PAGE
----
Treasury urged to rethink buy-to-let crackdown


The Government is being urged to stop its crackdown on the buy-to-let market, following evidence showing the negative effects of a string of tax changes.

The Intermediary Mortgage Lenders’ Association (IMLA) said recent changes are forcing some landlords out of the private rented sector.

It found that landlords with one buy-to-let property made up just 21% of the private rented sector in 2018, down from 40% in 2010.

Over the same eight-year period, landlords with five or more properties in the private rented sector had increased by 10% – from 38% to 48%.

Landlords were left reeling after November 2015 when the Treasury announced a 3% stamp duty land tax (SDLT) surcharge on the purchase of additional properties.

That surcharge sits on top of the various existing SDLT rates that apply to the purchase of homes in England worth more than £125,000. 

From April 2017, tax relief on mortgage interest began to be phased out a rate of 25% a year. After April 2020, this relief will be replaced by a basic-rate tax reduction.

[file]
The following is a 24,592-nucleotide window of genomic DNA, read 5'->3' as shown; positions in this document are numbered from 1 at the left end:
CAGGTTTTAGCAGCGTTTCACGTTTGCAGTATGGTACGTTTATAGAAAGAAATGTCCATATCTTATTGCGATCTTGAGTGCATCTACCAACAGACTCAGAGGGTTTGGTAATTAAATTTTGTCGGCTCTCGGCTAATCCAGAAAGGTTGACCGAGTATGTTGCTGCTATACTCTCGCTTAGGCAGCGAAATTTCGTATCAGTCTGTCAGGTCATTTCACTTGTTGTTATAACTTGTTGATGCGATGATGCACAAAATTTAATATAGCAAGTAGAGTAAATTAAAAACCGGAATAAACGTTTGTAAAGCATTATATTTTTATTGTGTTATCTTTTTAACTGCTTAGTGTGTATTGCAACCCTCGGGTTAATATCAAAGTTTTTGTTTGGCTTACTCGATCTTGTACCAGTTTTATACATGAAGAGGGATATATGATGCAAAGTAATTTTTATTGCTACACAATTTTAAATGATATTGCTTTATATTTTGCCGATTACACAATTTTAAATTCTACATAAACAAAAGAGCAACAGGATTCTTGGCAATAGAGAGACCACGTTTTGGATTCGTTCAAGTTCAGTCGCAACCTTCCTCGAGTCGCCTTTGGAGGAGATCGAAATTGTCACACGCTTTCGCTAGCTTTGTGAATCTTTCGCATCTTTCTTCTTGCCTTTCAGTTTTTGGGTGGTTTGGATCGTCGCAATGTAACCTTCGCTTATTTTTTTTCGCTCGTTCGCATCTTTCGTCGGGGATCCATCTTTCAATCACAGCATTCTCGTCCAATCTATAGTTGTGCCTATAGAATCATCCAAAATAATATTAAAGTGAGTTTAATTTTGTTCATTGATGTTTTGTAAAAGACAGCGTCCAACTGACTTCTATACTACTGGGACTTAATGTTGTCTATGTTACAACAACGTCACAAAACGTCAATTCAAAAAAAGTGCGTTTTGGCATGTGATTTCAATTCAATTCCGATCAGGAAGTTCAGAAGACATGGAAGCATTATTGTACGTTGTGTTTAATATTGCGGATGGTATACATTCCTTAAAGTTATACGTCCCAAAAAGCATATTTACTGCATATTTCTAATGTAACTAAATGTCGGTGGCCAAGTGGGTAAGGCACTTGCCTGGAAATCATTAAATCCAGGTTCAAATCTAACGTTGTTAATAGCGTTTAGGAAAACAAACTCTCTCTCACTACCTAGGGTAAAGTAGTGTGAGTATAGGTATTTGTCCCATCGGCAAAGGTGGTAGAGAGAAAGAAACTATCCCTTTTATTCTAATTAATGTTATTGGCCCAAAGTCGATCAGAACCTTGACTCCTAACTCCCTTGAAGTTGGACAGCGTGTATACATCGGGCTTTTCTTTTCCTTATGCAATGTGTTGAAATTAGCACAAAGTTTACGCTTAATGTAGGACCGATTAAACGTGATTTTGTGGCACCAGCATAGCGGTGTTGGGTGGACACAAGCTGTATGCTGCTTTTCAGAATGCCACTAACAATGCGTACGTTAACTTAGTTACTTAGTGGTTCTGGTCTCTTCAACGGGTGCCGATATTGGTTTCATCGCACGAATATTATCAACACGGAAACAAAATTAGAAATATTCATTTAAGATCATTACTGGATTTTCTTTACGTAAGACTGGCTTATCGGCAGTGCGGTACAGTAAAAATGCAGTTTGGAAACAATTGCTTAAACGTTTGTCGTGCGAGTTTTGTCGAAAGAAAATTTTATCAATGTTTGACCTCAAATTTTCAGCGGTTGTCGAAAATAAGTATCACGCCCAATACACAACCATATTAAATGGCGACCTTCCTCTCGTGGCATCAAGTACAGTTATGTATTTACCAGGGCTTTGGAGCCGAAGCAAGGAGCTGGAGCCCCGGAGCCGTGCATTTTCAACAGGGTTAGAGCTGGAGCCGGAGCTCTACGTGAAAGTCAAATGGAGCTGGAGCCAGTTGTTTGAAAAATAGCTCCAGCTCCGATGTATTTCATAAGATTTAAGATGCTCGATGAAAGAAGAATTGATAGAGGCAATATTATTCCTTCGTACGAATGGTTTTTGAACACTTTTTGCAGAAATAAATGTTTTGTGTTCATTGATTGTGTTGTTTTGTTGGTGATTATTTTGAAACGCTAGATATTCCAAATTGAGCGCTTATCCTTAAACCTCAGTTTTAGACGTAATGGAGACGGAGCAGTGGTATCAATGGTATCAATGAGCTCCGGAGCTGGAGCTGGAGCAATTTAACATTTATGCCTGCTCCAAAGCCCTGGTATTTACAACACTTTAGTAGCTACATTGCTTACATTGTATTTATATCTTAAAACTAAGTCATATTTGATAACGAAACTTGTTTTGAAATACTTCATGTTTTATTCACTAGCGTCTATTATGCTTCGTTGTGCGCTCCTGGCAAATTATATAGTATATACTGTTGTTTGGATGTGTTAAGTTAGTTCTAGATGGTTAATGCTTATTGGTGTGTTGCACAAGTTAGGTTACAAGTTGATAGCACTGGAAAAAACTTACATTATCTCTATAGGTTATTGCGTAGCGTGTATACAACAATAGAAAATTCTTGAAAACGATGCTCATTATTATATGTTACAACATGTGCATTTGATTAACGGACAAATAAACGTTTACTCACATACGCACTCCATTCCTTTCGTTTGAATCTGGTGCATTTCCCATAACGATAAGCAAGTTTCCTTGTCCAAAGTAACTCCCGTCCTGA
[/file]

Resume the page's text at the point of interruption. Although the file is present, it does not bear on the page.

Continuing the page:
Most recently, a ban on tenant fees in England came into place on 1 June 2019, which is estimated will cost landlords around £83 million in the first 12 months alone.

Overall growth has slowed, with the IMLA’s figures from 2017 reporting the first annual decline in the number of private rented sector properties since 1999.

The trend is expected to be mirrored, and possibly exacerbated, when data for 2018 and 2019 is published in the near future.

In the report, the IMLA said:

“We are concerned with the amount of additional regulation that has impacted both the private rented sector and buy-to-let sector since 2015.

“We think the authorities should take time to evaluate the impact of existing changes before introducing any further adverse tax or regulatory measures.”

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